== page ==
Quantum Physics For Dummies, Revised Edition
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In quantum physics, you can determine the angular part of a wave function when you work on problems that have a central potential. With central potential problems, you're able to separate the wave function into an angular part, which is a spherical harmonic, and a radial part (which depends on the form of the potential).

Central potentials are spherically symmetrical potentials, of the kind where V(r) = V(r). In other words, the potential is independent of the vector nature of the radius vector; the potential depends on only the magnitude of vector r (which is r), not on the angle of r.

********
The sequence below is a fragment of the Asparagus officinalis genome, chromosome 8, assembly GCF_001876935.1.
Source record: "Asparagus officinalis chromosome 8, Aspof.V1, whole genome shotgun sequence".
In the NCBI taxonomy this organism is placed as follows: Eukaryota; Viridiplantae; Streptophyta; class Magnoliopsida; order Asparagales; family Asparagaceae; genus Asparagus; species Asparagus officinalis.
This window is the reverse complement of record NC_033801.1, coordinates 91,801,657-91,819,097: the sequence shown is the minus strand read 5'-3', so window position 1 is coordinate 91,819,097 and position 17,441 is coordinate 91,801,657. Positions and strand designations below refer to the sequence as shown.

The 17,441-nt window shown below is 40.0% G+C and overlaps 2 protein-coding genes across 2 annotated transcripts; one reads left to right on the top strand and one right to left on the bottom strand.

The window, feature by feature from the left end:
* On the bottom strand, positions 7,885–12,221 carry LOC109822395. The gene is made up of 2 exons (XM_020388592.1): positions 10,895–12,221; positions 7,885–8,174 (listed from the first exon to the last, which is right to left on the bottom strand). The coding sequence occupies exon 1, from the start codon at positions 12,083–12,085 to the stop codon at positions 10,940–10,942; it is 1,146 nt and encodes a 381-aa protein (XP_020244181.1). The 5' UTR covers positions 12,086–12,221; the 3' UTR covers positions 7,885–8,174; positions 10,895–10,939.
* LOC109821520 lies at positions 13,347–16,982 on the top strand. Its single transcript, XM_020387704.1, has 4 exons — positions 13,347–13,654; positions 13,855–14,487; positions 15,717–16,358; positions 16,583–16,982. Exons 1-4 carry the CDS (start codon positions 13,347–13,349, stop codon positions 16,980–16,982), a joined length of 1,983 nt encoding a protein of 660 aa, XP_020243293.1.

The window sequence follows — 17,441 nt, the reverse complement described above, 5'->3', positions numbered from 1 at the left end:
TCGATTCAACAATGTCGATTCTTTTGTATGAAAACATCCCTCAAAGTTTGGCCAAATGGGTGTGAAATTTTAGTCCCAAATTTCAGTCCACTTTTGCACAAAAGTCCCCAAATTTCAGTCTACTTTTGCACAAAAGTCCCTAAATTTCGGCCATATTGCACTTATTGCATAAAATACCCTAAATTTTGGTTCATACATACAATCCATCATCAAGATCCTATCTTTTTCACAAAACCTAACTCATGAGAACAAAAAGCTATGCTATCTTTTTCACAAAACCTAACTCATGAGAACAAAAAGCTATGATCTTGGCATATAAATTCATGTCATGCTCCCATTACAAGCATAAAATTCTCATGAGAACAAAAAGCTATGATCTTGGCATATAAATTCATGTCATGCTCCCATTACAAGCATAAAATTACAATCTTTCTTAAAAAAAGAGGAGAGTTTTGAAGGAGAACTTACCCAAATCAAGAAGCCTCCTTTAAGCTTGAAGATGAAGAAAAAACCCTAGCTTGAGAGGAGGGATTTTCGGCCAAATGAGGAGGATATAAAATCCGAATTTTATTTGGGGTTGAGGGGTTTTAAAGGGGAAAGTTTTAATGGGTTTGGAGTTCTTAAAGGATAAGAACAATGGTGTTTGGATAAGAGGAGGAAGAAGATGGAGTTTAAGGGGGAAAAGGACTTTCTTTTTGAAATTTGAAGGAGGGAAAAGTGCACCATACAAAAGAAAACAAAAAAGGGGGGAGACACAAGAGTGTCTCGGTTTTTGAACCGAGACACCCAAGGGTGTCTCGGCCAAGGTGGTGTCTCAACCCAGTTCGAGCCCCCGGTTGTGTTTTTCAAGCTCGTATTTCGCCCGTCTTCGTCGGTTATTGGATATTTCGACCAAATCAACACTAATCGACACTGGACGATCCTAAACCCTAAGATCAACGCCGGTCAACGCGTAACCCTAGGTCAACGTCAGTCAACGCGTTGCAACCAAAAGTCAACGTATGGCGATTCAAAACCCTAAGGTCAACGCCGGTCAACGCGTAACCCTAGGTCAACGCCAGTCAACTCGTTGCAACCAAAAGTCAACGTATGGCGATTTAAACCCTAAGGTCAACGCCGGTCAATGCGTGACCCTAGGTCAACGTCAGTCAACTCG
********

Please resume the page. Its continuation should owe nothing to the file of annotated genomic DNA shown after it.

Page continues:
So, when you have a central potential, what can you say about the angular part of

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The angular part must be an eigenfunction of L2, and the eigenfunctions of L2 are the spherical harmonics,

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(where l is the total angular momentum quantum number and m is the z component of the angular momentum's quantum number). The spherical harmonics equal

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Here are the first several normalized spherical harmonics:

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That's what the angular part of the wave function is going to be: a spherical harmonic.

About This Article

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Steven Holzner is an award-winning author of technical and science books (like Physics For Dummies and Differential Equations For Dummies). He graduated from MIT and did his PhD in physics at Cornell University, where he was on the teaching faculty for 10 years. He’s also been on the faculty of MIT. Steve also teaches corporate groups around the country.

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